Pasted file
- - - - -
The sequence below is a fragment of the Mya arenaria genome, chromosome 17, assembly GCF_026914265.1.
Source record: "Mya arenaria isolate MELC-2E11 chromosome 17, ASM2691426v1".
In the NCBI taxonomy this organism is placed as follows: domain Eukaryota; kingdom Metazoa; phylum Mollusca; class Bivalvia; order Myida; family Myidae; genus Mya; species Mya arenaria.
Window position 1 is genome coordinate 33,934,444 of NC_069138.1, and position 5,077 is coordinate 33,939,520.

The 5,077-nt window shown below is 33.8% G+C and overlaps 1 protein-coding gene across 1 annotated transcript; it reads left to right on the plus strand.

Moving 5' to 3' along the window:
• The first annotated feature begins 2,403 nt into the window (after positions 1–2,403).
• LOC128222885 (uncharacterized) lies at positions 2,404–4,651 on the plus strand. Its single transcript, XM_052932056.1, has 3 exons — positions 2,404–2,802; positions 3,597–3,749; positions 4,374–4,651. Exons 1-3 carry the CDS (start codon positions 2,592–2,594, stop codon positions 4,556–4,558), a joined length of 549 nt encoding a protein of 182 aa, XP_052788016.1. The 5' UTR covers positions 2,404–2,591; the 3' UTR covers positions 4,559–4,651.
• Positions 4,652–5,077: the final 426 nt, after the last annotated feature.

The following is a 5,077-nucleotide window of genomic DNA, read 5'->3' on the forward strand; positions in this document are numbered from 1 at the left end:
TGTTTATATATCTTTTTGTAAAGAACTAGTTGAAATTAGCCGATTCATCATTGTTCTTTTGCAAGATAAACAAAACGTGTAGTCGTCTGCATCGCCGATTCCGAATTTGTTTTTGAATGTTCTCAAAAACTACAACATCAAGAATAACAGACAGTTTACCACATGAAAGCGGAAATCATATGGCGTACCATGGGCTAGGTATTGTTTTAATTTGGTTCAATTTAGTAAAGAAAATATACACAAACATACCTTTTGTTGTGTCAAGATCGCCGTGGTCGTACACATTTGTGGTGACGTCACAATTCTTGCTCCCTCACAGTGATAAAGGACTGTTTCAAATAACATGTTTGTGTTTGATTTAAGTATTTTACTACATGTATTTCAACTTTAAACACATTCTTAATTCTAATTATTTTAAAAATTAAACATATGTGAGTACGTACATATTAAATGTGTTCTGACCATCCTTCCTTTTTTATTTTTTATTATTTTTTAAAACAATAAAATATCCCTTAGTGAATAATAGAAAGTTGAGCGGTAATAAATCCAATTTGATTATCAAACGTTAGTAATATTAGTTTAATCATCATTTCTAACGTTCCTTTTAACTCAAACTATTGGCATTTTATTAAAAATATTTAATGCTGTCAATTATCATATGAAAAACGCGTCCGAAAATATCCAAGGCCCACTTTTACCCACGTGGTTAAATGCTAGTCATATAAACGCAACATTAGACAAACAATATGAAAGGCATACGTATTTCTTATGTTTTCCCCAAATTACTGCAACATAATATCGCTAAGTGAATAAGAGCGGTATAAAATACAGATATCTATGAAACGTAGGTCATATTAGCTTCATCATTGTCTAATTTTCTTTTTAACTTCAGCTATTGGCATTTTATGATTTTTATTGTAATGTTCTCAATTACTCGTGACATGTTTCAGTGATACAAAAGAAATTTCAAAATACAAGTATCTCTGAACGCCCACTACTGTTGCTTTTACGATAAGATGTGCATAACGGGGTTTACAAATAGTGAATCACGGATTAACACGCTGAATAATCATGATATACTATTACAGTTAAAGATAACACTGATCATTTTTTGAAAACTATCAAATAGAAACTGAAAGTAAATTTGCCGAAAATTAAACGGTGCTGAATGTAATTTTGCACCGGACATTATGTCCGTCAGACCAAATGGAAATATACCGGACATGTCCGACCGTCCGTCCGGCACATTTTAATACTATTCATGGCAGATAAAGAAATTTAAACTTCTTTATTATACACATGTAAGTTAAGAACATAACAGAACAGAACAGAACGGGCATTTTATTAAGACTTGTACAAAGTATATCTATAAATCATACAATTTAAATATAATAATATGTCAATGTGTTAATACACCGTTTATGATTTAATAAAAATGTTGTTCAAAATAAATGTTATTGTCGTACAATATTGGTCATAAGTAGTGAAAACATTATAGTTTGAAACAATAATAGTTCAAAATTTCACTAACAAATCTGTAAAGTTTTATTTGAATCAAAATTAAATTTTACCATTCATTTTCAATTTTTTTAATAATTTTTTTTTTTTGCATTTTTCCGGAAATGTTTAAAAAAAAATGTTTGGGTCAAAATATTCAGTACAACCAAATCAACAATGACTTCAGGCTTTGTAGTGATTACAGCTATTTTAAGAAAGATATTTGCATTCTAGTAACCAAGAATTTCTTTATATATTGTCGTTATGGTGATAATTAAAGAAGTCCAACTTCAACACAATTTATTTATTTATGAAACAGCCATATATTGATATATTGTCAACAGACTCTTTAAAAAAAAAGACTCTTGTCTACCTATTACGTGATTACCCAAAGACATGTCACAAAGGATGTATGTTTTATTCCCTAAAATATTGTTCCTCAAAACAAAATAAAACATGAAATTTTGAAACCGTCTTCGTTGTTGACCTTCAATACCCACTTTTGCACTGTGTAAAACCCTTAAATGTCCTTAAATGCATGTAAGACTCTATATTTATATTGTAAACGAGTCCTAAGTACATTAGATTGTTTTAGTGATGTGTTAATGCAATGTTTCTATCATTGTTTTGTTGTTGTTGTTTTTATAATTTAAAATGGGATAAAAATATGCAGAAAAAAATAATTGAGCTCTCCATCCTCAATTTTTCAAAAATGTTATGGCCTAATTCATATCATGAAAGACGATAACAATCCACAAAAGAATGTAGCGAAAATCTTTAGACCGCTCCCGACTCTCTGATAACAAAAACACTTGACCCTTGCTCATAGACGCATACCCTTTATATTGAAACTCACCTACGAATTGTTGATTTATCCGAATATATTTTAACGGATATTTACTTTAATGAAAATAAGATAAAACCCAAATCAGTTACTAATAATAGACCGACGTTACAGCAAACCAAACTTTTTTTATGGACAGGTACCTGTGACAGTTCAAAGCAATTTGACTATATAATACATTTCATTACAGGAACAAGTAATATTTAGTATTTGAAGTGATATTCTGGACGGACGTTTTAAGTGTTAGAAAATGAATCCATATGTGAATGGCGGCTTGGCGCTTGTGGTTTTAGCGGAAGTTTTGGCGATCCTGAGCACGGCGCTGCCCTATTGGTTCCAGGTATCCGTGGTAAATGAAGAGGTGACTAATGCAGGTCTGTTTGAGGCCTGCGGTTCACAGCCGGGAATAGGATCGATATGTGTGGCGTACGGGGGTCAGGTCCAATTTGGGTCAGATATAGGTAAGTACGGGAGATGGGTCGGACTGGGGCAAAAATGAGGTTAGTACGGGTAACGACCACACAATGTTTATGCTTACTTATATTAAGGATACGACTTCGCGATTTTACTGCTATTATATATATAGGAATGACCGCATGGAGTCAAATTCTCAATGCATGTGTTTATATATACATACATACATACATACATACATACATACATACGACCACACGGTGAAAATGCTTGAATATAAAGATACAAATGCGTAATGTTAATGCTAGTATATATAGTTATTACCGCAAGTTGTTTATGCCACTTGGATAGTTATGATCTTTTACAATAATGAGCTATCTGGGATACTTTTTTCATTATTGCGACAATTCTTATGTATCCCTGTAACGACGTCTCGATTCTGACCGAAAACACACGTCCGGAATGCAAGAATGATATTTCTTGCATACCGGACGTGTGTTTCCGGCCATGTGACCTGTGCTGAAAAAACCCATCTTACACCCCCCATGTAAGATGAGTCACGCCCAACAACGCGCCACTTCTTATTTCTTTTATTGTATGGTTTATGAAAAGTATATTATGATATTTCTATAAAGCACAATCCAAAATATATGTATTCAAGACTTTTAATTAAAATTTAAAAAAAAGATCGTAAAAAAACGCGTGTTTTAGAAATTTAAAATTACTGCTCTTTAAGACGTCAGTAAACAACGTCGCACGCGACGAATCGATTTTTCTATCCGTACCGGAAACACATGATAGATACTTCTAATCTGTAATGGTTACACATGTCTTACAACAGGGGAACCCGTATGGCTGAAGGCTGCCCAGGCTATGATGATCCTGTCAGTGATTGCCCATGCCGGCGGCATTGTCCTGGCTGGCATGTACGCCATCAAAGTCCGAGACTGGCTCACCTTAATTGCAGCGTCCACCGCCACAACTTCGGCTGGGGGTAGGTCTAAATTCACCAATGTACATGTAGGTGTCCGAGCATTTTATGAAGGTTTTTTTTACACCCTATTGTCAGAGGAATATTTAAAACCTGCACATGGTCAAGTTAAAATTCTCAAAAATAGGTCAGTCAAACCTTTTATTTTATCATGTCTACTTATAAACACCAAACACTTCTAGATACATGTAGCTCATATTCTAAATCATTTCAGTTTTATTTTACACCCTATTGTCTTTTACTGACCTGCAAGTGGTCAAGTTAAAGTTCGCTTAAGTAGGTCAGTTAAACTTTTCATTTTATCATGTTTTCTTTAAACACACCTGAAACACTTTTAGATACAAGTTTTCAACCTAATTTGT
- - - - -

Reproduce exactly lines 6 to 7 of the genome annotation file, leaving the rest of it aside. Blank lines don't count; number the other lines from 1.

Moving 5' to 3' along the window:
• The first annotated feature begins 2,403 nt into the window (after positions 1–2,403).